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Women's Enterprise Initiative

Women's Enterprise Initiative

A WOMEN'S WORLD: BECOMING AN ENTREPRENEUR

by Joseph Montebello

Anthea Disney, Deborah Seidel, Maggie Selby and Carole St. Mark had one goal in mind when they created the Women’s Enterprise Initiative: to share their combined business acumen and help potential entrepreneurs.

“Anthea and I both retired six years ago,” said Seidel. “I am a lawyer and have spent my whole career in the nonprofit world, volunteering legal services and promoting literacy for children. We were both looking forward to retiring but knew we wanted to do something.”

Disney spent much of her career in journalism, first as a newspaper reporter for the London Daily Mail. When she was sent to New York as a foreign correspondent for the newspaper, she knew this is where she wanted to be.

“I was editor of the Sunday Daily News, spent time at Condé Nast as editor-in-chief of Self Magazine, and then worked at Us Magazine,” Disney explained. “For the last 20 years of my career I worked for Rupert Murdoch in a number of capacities, from CEO of TV Guide to CEO of HarperCollins, and I helped develop various companies for him. When Deborah and I would discuss our futures, I realized that I was tired of doing what other people wanted me to do. I wanted to do something that would feel meaningful.”

Both women had been part-time residents of Litchfield for many years and wanted to do something local. As they discussed ideas they enlisted the talents of two friends, also local residents, who were also at the point of leaving the business world and changing their lives.

Maggie Selby had started her own successful marketing business that provided meetings, events, training, exhibits and trade shows, mobile marketing and interactive solutions as core offerings for Fortune 100 companies. The company was sold to a large conglomerate and Selby was now ready to enjoy a slower paced life in Litchfield.

Carole St. Mark, the fourth partner in the venture, has a real gift for business and during the course of her career was the CEO of both manufacturing and services businesses, one of which grew to more than $1 billion in revenues and 12,000 employees.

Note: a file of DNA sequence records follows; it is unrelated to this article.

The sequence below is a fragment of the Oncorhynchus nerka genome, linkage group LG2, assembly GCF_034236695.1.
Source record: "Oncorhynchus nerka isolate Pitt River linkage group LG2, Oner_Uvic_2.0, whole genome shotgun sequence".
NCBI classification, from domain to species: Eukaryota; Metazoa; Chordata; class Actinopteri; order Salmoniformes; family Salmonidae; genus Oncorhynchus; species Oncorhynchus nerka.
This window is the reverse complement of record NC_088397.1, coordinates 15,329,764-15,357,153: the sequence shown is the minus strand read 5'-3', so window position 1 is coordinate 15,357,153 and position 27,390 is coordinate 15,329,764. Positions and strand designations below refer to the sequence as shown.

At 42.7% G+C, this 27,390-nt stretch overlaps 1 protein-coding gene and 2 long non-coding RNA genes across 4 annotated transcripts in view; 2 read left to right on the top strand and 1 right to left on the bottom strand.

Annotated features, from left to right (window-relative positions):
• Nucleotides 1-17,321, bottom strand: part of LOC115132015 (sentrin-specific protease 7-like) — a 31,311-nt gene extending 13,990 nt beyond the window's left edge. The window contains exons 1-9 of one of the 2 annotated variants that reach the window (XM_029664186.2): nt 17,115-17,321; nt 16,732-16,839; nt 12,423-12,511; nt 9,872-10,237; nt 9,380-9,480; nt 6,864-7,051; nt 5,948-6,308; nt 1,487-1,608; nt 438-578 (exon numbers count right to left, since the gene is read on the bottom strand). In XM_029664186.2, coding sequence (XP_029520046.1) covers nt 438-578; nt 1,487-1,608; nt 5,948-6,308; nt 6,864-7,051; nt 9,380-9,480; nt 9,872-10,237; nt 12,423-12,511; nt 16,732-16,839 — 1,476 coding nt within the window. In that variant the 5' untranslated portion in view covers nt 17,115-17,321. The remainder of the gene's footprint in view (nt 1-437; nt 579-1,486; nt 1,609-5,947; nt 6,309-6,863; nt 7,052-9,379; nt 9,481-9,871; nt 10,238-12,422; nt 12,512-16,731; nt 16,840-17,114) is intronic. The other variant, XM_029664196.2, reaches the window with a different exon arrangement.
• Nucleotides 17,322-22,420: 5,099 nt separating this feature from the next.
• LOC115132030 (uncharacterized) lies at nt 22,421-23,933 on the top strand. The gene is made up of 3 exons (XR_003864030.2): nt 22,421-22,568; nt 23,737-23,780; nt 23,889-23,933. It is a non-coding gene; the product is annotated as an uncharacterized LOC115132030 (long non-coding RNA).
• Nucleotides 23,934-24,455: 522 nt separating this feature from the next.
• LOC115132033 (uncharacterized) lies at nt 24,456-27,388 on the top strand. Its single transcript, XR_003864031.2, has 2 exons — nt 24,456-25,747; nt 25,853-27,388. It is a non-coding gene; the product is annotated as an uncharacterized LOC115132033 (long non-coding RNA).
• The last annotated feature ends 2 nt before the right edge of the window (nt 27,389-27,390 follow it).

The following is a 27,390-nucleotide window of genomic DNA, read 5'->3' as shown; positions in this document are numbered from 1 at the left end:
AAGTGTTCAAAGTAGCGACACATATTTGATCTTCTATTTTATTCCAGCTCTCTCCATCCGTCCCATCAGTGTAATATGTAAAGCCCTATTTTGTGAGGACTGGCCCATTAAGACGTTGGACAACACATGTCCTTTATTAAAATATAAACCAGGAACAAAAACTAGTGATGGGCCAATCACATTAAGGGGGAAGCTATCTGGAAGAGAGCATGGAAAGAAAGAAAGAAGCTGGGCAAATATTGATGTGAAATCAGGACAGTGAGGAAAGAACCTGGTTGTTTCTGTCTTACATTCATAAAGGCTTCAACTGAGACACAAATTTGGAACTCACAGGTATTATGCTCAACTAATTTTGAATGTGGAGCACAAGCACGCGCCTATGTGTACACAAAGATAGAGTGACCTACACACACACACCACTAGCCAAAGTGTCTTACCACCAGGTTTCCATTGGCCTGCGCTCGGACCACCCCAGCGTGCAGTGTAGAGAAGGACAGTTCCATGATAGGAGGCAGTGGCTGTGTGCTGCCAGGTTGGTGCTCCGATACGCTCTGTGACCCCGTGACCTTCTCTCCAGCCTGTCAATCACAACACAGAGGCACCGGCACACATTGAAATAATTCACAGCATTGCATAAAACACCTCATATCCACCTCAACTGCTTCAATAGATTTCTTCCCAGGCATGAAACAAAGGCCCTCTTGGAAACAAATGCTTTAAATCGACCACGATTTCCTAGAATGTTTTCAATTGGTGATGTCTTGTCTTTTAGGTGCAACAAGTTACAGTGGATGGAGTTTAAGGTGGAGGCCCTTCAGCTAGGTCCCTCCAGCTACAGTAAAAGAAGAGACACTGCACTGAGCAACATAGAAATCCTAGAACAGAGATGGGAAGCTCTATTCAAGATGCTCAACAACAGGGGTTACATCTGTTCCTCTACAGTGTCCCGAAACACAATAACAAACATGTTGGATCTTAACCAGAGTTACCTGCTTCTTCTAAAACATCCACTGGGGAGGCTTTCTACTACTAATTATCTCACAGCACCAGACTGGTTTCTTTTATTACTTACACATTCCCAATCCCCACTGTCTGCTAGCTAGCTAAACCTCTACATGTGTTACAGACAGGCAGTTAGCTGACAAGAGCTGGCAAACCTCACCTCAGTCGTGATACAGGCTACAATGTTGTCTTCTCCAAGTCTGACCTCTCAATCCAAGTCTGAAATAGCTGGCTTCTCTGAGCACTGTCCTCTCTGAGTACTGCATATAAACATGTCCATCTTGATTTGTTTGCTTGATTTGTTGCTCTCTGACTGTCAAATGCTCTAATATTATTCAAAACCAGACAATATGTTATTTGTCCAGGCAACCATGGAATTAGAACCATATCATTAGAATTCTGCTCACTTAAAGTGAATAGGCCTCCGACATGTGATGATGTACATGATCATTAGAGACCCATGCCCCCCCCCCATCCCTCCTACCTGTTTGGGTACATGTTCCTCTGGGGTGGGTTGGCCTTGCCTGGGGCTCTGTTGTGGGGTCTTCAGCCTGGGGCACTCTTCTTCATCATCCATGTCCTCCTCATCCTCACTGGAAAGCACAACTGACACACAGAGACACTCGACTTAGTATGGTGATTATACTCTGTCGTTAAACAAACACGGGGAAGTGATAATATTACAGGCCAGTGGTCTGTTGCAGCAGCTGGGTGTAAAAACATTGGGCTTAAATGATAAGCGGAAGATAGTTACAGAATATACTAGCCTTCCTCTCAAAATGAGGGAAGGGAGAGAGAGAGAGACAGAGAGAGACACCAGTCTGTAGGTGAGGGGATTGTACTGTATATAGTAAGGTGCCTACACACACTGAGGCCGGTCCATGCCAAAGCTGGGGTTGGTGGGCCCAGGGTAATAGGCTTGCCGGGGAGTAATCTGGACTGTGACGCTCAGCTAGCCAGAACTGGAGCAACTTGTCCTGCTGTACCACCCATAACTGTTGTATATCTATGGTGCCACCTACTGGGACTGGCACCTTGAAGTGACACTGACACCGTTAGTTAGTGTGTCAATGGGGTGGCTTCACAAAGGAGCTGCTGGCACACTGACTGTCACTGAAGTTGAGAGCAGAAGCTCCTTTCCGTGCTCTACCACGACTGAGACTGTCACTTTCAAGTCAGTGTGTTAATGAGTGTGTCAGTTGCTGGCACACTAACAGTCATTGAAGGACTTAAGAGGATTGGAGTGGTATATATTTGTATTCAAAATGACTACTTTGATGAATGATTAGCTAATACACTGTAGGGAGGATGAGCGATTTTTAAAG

“What people really want is advice,” Disney said. “Together we have a ton of knowledge in different areas; if we can give people the right advice they will have credibility that will help them attain their goals.”

In the six years since the inception of WEI, the women have had about 100 clients ranging from someone who wanted to grow and supply organic vegetables to local restaurants, to a psychotherapist relocating to this area who wanted to establish her practice, to a woman who wanted to start a concierge service and a woman who imports luxurious cashmere items made by women from Afghanistan.

“Regardless of the concept or the environment, the questions are the same,” said Disney. “They involve marketing, board structure, financial backing. All of our experiences are transferable.”

Along with individuals seeking business advice, a number of nonprofits have also come to the group, which is where Seidel takes over.

“I’ve dealt with an amazing array of organizations,” she said. “Local libraries, youth services, arts for the elderly, people who make quilts for cancer patients. I have so much training in this area I know how to help these groups.”

Much of the preliminary work is done via the group’s website. There is an enquiry form an applicant must fill out so there is some idea of what the goal is. These all funnel through St. Mark who then asks who would be most interested in handling a particular request.

“Our level of involvement depends on the client’s level as well,” said Disney. “One of our concerns is not to oversell ourselves. If a client decides to follow our initial advice we will go further. We are willing to dig deep and stay with them until they reach their goal.”

Many clients come back after the initial conference for additional advice. Seidel and Disney estimate that of the 100 clients they have assisted 60 percent are doing very well, 20 percent never did the preliminary work involved, and the other 20 percent are struggling.

The question one can’t help asking, given the name of the organization is: are men allowed? “We have had several male clients,” Disney replied. “But women make up a large part of small businesses. We felt they were having a tough time in the business world and we wanted to extend ourselves to them.”

All the women agree it is the happiest work they have done.

“There is such an array of ideas and personalities,” said Seidel. “None of us is doing this because we have to. We want to keep the joy in it. When it works well, it is extremely satisfying to all of us.”

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